"Okay," says Mack, emerging from the depths, "here's the problem. The air conditioning coil, half of it is completely clogged with dirt. I can pull the sheet metal off the ductwork and clean it."

"Rounded off," she says directly, "what's the damage? Is it just a cleaning problem?"

Can't say yet, he tells her. Got to get that ductwork off, clean up the coil, then run the unit and see if there's anything else wrong. "The refrigerant appears ample," he says reassuringly, "although in there your blower wheel is also dirty. That could use cleaning. Anyway, the coil is where I'd start. That's the major problem. Could be a couple hours at the most."

At $18 every 15 minutes, or $72 an hour.

She mulls it, gives him the go-ahead, and Mack gets a small vacuum cleaner and other equipment from his van before going back into the basement to begin work.

Thiele isn't unhappy, feeling that at least now she has located a competent technician.

"Last year," she says, "I called this other company and they said you need a new air conditioner. They said you can get one through the gas company. I was immediately suspicious. 'Why the gas company?' I asked. 'Because you need a new heater too,' they said. One is always a little nervous about what some of these people try to sell you."

She had turned that offer down, and the repairman had put more Freon into her system and left. Now, Mack emerges once again from the basement to inform her that there is, perhaps, too much Freon in her system -- which has tended to mask her real problems. He won't know for sure until he does some more checking.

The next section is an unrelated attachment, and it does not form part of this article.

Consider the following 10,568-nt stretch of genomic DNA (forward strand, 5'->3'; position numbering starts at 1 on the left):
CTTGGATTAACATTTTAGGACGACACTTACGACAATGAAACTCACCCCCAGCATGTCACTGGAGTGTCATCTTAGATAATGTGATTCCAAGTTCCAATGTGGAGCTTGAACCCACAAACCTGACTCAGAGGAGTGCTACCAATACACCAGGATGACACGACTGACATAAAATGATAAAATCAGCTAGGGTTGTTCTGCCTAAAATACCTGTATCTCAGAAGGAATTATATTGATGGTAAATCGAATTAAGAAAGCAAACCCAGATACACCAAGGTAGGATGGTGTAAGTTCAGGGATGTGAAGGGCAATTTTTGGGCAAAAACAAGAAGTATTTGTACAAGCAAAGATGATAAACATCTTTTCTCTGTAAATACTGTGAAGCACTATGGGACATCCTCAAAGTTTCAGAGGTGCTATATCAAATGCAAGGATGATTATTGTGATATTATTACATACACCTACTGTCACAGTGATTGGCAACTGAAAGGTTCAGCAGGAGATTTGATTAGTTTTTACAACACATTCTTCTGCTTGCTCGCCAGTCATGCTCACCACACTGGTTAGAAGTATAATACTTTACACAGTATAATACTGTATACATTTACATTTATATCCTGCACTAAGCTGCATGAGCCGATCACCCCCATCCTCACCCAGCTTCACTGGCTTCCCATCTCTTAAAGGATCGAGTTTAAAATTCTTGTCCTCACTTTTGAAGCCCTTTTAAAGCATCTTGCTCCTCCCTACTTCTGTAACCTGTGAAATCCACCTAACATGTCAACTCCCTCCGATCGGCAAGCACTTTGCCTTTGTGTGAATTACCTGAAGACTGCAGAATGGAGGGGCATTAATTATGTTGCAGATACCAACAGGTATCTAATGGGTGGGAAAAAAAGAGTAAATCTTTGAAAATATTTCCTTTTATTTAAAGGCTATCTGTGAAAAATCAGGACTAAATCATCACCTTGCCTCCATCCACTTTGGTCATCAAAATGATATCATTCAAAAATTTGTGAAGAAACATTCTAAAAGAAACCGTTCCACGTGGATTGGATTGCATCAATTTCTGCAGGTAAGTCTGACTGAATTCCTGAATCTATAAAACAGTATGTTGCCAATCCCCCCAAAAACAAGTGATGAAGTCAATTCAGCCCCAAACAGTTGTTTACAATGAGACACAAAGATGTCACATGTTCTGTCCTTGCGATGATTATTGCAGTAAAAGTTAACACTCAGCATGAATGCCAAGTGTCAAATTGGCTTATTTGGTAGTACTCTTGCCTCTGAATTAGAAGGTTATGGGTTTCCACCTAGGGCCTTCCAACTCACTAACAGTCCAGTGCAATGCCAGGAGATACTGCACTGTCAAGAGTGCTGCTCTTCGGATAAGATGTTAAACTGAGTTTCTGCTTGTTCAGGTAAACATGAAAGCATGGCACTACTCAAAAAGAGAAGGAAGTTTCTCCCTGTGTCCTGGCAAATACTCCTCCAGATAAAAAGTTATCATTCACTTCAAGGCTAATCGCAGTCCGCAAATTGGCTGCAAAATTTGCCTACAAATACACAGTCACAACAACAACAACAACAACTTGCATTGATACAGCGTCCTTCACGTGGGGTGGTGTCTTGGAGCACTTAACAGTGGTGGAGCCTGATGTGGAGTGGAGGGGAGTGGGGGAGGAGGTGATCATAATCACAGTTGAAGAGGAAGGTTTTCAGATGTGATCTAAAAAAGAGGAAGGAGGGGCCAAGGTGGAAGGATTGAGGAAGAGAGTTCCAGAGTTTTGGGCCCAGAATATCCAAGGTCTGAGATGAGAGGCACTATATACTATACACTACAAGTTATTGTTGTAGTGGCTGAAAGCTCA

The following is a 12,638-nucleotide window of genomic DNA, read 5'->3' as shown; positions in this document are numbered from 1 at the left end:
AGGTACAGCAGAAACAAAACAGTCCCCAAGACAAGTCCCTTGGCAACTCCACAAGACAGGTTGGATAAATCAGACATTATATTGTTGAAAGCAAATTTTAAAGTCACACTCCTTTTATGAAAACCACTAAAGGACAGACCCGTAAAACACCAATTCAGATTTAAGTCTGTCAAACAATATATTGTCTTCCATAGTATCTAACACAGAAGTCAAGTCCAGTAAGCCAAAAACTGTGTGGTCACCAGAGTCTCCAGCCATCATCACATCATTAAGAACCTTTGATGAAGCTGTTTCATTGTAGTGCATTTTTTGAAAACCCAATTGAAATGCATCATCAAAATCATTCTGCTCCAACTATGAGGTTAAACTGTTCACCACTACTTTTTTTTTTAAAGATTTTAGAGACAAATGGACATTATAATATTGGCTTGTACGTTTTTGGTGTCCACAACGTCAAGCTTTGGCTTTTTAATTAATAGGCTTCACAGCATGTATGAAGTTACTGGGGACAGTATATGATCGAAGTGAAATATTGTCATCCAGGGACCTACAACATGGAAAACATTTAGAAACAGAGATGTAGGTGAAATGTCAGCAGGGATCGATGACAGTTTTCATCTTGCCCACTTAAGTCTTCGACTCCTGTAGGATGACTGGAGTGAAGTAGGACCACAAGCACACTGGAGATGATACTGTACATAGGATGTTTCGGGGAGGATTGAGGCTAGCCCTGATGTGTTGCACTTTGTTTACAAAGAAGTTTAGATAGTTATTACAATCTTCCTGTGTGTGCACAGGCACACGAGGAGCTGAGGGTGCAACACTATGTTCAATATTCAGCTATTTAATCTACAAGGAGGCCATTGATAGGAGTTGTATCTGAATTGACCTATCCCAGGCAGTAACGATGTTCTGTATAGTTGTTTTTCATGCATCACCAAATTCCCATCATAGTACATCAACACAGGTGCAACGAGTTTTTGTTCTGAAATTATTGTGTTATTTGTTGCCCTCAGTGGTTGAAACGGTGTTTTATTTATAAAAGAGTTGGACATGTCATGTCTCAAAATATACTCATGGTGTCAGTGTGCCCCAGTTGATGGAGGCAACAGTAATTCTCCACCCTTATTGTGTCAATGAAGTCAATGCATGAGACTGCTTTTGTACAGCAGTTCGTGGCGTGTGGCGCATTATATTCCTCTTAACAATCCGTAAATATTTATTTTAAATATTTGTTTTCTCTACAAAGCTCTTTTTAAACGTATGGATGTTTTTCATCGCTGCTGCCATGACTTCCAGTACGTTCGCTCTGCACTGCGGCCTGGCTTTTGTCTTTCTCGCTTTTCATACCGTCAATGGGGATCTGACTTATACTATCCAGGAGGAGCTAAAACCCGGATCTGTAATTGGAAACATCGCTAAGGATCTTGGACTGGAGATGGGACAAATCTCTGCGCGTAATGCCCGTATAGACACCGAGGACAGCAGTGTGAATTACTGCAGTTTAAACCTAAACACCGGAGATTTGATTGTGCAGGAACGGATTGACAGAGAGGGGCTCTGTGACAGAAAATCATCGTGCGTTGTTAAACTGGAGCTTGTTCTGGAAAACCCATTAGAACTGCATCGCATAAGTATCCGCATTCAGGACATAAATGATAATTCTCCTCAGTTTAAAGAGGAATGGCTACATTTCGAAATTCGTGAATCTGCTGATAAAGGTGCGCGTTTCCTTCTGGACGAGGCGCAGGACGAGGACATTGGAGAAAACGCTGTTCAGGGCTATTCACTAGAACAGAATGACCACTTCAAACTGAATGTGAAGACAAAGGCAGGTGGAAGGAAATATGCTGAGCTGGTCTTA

"Great," she says.

And so it goes, the precious quarter-hours ticking by as Mack works assiduously in the basement and Thiele returns to her writing room.

In the end, the job costs her $223. Mack cleans the coil -- removing huge chunks of dust and dirt that had kept the metal out of contact with the air passing by it -- and also installs a new fan control device ("$75 for that one part," she moans).

But overall, Thiele is happy with the result. A few days later, she reports that "It's very cool in here now. It works well, and the house is quiet a lot more because the fan shuts off now when it should."

Considering that much of the work involved cleaning, she speculates that "theoretically, it's something I could have done if I was willing to pull it all apart."

"No way," says Mack over the phone a few days later when informed of her speculation. "It was tough getting access to the area that needed to be cleaned, and a customer just wouldn't know what the problem was. And the replacement part, she couldn't have done that herself, not knowing which one to put in, which size."

The one thing that people can do for themselves, he says -- and that, surprisingly, few do -- is to change the air filter regularly.

"Preventive maintenance," he says. "It's simple."